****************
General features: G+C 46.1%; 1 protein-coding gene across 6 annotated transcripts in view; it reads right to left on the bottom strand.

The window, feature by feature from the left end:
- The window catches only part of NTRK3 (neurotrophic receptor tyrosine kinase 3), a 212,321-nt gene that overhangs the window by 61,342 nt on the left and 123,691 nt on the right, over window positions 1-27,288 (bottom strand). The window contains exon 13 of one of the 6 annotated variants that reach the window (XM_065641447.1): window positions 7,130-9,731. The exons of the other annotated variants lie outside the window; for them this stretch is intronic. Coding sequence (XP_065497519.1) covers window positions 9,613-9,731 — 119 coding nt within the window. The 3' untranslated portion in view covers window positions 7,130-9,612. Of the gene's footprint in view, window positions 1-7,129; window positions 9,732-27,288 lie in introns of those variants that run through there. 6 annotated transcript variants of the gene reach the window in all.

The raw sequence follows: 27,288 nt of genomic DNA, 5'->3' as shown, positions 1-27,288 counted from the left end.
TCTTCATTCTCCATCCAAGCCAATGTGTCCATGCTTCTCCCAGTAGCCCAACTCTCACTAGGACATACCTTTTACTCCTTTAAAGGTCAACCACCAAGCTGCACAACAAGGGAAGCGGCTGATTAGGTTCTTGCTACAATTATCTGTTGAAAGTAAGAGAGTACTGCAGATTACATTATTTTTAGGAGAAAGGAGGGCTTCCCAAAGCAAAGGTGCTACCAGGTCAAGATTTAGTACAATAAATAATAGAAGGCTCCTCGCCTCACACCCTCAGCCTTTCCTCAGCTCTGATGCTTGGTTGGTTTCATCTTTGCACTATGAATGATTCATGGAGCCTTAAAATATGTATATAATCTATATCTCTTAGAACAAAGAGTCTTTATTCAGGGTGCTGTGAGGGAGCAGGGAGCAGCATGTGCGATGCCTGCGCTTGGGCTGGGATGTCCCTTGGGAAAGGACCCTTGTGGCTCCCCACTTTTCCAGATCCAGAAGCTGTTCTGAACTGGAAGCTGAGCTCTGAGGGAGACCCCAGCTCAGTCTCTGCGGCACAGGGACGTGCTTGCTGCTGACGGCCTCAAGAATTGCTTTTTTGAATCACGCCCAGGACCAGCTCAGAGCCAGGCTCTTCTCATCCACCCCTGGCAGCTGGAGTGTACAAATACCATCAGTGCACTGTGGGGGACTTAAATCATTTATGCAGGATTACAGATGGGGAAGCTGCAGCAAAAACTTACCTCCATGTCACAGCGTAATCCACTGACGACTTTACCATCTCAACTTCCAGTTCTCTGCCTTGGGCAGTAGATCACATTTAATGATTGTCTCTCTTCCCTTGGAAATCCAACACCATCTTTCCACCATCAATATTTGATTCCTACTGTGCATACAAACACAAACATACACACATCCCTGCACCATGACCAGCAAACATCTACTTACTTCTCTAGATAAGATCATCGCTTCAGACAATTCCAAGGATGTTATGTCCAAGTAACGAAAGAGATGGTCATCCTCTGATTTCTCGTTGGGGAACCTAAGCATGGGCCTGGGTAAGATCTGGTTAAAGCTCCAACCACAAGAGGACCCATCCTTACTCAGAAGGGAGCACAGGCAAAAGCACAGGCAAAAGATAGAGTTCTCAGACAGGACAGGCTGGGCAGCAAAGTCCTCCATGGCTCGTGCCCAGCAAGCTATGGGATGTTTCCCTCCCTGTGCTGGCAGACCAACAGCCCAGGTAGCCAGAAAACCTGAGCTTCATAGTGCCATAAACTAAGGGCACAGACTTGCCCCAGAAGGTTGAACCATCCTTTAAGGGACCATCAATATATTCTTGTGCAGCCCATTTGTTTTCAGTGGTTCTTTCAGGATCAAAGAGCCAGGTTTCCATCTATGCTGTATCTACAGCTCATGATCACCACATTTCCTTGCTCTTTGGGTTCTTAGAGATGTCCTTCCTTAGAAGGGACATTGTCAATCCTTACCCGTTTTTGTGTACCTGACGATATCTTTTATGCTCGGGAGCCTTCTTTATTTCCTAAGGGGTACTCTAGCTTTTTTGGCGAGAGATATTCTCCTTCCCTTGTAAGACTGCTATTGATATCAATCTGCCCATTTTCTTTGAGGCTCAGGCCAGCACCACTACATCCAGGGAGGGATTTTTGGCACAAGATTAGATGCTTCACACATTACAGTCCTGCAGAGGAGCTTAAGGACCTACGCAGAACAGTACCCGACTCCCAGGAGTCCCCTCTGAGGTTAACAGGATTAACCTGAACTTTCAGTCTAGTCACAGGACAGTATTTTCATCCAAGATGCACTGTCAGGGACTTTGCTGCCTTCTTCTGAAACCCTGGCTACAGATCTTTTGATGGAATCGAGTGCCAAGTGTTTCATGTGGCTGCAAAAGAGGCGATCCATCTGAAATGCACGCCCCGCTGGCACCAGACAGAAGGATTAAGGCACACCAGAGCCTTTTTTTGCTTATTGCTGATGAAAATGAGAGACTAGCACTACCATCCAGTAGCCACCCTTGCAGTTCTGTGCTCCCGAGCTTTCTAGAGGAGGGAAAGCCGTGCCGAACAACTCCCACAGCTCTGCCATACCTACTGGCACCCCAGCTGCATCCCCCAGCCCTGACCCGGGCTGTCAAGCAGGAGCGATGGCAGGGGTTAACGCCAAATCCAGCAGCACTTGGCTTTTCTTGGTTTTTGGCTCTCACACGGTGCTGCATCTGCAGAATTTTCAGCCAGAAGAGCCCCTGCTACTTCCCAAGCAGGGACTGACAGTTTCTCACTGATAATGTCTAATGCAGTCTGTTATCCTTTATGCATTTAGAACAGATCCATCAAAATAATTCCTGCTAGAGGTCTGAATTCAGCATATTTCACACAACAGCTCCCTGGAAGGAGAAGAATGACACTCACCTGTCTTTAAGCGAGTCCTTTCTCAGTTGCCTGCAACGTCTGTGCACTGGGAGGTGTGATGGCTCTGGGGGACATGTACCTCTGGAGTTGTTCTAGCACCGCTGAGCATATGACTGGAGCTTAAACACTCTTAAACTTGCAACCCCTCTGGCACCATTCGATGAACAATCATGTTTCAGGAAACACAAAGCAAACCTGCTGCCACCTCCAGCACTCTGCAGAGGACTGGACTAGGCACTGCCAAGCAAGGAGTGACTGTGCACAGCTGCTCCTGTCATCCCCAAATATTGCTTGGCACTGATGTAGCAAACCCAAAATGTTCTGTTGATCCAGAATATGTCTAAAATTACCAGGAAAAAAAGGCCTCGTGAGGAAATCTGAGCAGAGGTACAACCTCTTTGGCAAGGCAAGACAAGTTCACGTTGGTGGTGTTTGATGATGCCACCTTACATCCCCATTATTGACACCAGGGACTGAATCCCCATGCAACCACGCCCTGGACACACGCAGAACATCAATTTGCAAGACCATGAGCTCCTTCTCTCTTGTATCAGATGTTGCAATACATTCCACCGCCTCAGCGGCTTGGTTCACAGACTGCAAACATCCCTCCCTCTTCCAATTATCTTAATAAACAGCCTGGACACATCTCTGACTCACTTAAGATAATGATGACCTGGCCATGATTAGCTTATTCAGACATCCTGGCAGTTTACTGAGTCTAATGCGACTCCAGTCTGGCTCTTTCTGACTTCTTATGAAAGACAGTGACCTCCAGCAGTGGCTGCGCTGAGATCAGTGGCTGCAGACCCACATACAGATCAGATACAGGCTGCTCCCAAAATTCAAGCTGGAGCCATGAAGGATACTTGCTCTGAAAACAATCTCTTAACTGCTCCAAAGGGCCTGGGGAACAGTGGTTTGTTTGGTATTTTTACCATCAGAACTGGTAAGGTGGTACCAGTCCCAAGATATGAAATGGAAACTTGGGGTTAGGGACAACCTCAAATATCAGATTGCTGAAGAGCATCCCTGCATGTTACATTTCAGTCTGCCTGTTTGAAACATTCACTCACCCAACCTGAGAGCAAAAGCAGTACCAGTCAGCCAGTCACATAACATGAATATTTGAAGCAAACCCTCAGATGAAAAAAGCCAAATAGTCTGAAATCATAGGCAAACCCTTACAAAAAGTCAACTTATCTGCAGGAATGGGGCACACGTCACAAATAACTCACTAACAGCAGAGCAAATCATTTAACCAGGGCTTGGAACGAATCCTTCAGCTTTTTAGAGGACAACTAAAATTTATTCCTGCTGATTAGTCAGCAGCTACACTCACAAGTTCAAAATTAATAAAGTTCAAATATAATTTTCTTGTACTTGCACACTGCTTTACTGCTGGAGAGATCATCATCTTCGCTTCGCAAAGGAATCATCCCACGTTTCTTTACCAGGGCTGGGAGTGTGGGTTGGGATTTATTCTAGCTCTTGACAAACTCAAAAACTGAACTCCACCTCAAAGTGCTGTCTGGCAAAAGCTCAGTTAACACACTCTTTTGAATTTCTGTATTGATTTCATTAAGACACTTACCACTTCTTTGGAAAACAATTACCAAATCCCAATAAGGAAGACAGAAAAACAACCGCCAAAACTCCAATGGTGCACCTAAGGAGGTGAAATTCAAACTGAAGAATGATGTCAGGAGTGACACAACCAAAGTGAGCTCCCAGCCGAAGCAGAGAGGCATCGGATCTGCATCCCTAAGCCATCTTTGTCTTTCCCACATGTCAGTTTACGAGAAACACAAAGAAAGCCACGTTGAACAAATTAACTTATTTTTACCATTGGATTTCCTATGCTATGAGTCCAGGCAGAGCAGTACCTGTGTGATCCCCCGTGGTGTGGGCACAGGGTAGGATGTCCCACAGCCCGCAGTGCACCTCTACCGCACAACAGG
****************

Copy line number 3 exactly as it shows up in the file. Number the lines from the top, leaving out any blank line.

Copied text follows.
- The window catches only part of NTRK3 (neurotrophic receptor tyrosine kinase 3), a 212,321-nt gene that overhangs the window by 61,342 nt on the left and 123,691 nt on the right, over window positions 1-27,288 (bottom strand). The window contains exon 13 of one of the 6 annotated variants that reach the window (XM_065641447.1): window positions 7,130-9,731. The exons of the other annotated variants lie outside the window; for them this stretch is intronic. Coding sequence (XP_065497519.1) covers window positions 9,613-9,731 — 119 coding nt within the window. The 3' untranslated portion in view covers window positions 7,130-9,612. Of the gene's footprint in view, window positions 1-7,129; window positions 9,732-27,288 lie in introns of those variants that run through there. 6 annotated transcript variants of the gene reach the window in all.